People with mental illness have disorders of thought, feeling or behaviour that result in an inability to cope with the demands of everyday life. Symptoms vary in type and degree from illness to illness and from person to person. They are often cyclical in nature and vary in severity over time. An acute episode may last from weeks to months for some and many years or a lifetime for others.
The following list of symptoms could be warning signs
of a mental illness developing:
· Social withdrawal
· Thought disorders
· Strong, absent or inappropriate expressions of feeling
· Destructive behaviours
· Impaired thinking
· Disturbances in relationships with others
They should be taken seriously and, when more than one symptom appears in adolescents, should not be considered just a passing phase.
It is always best to start with a physical examination to rule out the possibility of an underlying medical disease (hypothyroidism, multiple sclerosis, brain tumour, disordered metabolism) when mental illness is suspected.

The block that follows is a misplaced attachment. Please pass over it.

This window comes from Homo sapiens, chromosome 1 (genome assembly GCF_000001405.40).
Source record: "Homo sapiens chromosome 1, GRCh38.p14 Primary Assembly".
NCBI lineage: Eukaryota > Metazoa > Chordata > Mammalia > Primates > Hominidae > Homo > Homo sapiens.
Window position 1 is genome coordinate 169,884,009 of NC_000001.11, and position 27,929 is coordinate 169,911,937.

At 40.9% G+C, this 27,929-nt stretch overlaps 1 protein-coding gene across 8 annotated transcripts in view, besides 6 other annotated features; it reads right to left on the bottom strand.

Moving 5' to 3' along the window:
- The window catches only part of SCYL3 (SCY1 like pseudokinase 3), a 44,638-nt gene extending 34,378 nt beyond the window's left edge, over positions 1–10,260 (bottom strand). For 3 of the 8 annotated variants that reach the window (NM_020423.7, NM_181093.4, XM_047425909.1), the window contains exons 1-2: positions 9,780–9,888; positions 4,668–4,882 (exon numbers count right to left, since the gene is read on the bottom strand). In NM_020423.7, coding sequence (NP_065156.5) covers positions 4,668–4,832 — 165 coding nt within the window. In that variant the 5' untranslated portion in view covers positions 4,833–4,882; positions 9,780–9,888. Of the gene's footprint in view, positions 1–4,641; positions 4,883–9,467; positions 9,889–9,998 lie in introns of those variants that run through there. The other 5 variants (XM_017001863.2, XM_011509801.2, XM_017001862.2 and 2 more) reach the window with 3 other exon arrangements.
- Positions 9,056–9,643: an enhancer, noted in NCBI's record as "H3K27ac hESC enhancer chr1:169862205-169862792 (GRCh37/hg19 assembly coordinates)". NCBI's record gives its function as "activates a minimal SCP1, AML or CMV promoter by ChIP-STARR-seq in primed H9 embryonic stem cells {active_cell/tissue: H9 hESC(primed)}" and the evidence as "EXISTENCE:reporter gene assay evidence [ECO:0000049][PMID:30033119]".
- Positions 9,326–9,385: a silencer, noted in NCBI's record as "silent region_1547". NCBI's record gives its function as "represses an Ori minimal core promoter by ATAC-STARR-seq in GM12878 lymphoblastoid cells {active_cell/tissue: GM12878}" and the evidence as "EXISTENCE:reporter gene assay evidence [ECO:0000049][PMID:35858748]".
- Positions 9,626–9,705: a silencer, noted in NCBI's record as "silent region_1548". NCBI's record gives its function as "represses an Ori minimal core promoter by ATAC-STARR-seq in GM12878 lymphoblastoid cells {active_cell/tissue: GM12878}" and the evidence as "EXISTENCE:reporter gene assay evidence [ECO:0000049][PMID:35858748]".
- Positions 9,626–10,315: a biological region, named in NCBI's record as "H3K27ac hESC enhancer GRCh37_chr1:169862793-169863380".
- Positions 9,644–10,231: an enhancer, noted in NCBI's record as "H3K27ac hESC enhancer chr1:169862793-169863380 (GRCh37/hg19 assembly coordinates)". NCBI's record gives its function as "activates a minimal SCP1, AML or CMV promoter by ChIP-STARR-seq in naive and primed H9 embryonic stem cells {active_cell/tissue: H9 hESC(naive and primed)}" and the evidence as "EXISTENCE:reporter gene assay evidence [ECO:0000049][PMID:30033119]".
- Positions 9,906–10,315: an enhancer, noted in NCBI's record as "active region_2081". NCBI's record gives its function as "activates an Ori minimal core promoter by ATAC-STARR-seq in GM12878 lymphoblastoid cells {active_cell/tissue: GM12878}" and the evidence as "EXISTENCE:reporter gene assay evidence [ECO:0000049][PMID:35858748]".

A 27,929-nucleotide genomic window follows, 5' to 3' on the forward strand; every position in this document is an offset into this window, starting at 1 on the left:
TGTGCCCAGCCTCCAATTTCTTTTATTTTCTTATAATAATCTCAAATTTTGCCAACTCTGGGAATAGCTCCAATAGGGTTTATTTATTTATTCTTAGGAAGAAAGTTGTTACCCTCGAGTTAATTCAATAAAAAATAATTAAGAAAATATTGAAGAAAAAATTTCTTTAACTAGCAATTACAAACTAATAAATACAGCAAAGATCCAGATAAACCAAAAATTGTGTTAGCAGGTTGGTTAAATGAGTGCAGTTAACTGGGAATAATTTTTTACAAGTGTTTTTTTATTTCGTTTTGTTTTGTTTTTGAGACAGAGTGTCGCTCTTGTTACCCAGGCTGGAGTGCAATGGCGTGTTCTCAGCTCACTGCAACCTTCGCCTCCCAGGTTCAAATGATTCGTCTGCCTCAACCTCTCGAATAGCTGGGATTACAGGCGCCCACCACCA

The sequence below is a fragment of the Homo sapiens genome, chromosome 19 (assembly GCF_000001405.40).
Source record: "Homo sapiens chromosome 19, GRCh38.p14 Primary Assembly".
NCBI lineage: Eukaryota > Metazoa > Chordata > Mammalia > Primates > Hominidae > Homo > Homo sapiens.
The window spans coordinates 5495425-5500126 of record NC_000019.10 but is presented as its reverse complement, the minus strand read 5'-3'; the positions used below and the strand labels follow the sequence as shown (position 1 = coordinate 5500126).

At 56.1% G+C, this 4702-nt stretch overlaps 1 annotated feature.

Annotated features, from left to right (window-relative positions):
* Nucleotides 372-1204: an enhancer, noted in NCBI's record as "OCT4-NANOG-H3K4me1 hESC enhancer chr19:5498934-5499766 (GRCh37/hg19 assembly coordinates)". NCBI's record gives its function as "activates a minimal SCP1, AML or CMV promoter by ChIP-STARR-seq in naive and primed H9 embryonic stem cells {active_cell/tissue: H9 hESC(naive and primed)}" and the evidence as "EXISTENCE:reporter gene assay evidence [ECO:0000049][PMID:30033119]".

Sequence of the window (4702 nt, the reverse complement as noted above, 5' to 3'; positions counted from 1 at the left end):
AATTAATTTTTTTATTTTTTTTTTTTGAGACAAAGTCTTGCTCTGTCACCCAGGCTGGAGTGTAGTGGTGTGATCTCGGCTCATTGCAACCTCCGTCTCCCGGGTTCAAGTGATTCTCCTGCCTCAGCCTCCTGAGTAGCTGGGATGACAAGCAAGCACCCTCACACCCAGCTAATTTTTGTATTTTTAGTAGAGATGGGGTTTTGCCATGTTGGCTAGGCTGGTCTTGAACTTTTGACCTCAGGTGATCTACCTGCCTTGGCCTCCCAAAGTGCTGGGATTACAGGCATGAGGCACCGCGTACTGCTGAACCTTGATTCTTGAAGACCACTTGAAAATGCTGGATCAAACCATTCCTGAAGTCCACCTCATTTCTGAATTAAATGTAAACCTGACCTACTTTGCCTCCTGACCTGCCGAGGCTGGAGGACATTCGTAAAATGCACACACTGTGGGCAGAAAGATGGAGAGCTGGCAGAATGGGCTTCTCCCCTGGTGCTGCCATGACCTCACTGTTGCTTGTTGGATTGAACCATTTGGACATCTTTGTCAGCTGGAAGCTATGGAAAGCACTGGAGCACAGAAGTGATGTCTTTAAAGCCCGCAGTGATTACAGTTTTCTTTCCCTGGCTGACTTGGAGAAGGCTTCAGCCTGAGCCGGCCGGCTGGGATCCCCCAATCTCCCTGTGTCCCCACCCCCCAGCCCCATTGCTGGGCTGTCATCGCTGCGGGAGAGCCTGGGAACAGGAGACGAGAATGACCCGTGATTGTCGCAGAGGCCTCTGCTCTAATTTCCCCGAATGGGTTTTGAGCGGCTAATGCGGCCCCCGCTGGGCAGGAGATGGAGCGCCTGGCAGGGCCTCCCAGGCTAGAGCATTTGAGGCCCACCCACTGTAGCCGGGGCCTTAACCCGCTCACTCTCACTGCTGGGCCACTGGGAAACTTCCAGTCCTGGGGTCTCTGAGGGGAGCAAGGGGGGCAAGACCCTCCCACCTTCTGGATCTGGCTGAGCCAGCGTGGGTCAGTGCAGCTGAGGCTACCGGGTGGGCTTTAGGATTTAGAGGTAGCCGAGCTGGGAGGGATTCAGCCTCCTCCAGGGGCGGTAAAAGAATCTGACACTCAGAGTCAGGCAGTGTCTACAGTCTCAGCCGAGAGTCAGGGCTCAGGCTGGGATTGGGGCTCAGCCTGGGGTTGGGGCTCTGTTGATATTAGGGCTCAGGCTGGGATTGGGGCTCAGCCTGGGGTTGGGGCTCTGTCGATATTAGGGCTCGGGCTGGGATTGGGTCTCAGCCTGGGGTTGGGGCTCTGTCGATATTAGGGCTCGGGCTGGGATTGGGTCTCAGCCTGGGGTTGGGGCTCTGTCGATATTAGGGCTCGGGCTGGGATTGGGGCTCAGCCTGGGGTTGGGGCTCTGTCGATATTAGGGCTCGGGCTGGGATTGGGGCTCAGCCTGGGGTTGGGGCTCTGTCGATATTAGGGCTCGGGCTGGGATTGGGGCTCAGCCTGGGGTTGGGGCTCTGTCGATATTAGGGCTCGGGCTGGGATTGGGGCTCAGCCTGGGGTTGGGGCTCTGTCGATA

It is important to know that research is progressing at a steady rate and there are many medications that can help affected individuals lead productive lives. It is often suggested that combining the appropriate type of psychotherapy with medications and rehabilitation intervention can increase a person’s chances of remaining stable and functional.
For more information on mental illness: